“On Social Security,” reported the New York Times last week, “45 percent said a proposal to permit people to invest their Social Security withholding money in private accounts was a bad idea; 49 percent said it was a good idea.”
Get it? The NYT/CBS poll cited here asked people whether they would like to have a choice about what happens to their tax dollars. No wonder almost half said yes.
What the pollsters inadvertently left out of the question was the down side: big cuts in Social Security benefits.
That’s right, according to Reform Plan 2 of the carefully misnamed “President’s Commission to Strengthen Social Security,” this partial privatization would mean a sizeable loss of benefits for most Americans.
A 20-year-old just entering the labor force would lose 34 percent of his or her expected benefits under this plan. This would amount to almost $134,000 over a lifetime of retirement. They would have a chance to gain back, on average, about $47,000 of this from an individual account — provided the stock market doesn’t tank like it did from 2000-2002, just in time for their retirement.
For the next poll, here is a more accurate question: would you like to see your Social Security retirement benefits cut by 34 percent, and have a chance at getting back a fraction of that from a private account? That’s for the young workers. The amount of the cuts decreases as you move up the age ladder, but the plan still provides a net loss for the vast majority of Americans.
How many people do you think would say yes to a deal like that? But that’s the deal that President Bush appears to be offering. His commission, which unlike other such bodies was stacked with people who favor privatization, came up with three plans. Mr. Bush hasn’t explicitly chosen one, but shortly after the November 2 election he indicated that he is talking about Reform Plan 2.
Note to journalists covering this issue: let’s get the headline news up front. Big cuts to create private accounts, and for what? So that people can invest some of their Social Security taxes in a stock index fund? We already have a number of means by which people can take their earnings tax-free and put them in the stock market, such as Individual Retirement Accounts or 401 (k) accounts. Yet less than 5 percent of employees are taking full advantage of these opportunities.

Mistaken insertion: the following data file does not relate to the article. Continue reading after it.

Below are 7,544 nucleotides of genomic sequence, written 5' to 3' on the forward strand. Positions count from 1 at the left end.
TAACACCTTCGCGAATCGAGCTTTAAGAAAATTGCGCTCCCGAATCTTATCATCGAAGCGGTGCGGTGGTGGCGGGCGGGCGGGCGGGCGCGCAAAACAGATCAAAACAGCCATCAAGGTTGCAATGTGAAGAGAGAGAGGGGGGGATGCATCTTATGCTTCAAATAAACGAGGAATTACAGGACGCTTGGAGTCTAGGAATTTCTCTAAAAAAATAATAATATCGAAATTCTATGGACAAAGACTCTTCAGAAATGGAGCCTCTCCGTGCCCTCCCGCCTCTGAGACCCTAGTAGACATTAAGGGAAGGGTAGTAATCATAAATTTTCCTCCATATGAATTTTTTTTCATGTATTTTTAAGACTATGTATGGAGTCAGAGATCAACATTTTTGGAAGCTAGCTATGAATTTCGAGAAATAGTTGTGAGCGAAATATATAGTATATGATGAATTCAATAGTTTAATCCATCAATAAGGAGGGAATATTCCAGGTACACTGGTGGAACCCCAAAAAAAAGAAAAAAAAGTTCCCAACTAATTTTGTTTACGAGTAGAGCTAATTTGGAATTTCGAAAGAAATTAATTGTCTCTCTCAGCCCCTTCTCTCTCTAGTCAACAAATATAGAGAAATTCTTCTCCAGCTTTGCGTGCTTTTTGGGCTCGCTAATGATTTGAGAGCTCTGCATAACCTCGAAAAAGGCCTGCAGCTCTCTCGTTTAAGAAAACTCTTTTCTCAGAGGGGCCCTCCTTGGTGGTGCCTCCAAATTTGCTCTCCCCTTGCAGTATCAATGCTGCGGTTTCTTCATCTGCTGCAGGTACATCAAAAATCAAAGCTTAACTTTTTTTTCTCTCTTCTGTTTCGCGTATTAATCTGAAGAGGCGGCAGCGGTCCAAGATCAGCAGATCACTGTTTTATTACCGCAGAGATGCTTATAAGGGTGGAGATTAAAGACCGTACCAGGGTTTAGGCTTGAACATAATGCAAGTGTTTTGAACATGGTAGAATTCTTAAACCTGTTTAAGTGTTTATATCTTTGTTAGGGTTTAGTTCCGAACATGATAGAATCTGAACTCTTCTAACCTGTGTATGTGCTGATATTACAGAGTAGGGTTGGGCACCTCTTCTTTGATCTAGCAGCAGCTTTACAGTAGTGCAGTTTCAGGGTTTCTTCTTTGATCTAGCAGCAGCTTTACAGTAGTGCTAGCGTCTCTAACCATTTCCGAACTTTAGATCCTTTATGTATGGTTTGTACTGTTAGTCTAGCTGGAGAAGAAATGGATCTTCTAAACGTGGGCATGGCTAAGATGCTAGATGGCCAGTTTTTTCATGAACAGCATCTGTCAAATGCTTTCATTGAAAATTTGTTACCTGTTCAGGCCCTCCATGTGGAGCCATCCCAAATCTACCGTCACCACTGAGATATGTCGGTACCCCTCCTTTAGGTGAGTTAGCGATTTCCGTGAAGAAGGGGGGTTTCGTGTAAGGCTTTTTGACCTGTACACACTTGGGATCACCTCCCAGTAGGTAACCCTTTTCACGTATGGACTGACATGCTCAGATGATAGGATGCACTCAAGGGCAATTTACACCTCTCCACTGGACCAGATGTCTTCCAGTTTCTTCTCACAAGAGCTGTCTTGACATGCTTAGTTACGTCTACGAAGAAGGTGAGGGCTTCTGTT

It would be a good idea for the Federal government to make such retirement savings accounts more universally and cheaply available. But there is no need to raid Social Security, and cut benefits, to do that.
Nor is there any reason to “fix” Social Security any time soon. According to the numbers used by everyone, including the President’s Commission, Social Security can pay all promised benefits for the next 38 years without any changes at all. The non-partisan Congressional Budget Office just upped that estimate to 48 years. By either measure, Social Security is in better financial shape that it has been for most of its 69-year history.
Any shortfall that might occur forty or fifty years from now will is easily manageable, and less than we have dealt with in the past, when we had much less income.
Yet Social Security “reformers” have spent the last decade and a half convincing most of the public that Social Security is in dire straits. Now they offer us a plan that will cut benefits, add untold hundreds of billions of dollars to our already oversized federal budget deficits, and increase Social Security’s administrative costs more than ten-fold.
And for what?
Mark Weisbrot is co-director of the Center for Economic and Policy Research, in Washington, D.C. (www.cepr.net), and co-author, with Dean Baker, of Social Security: the Phony Crisis (2000, University of Chicago Press).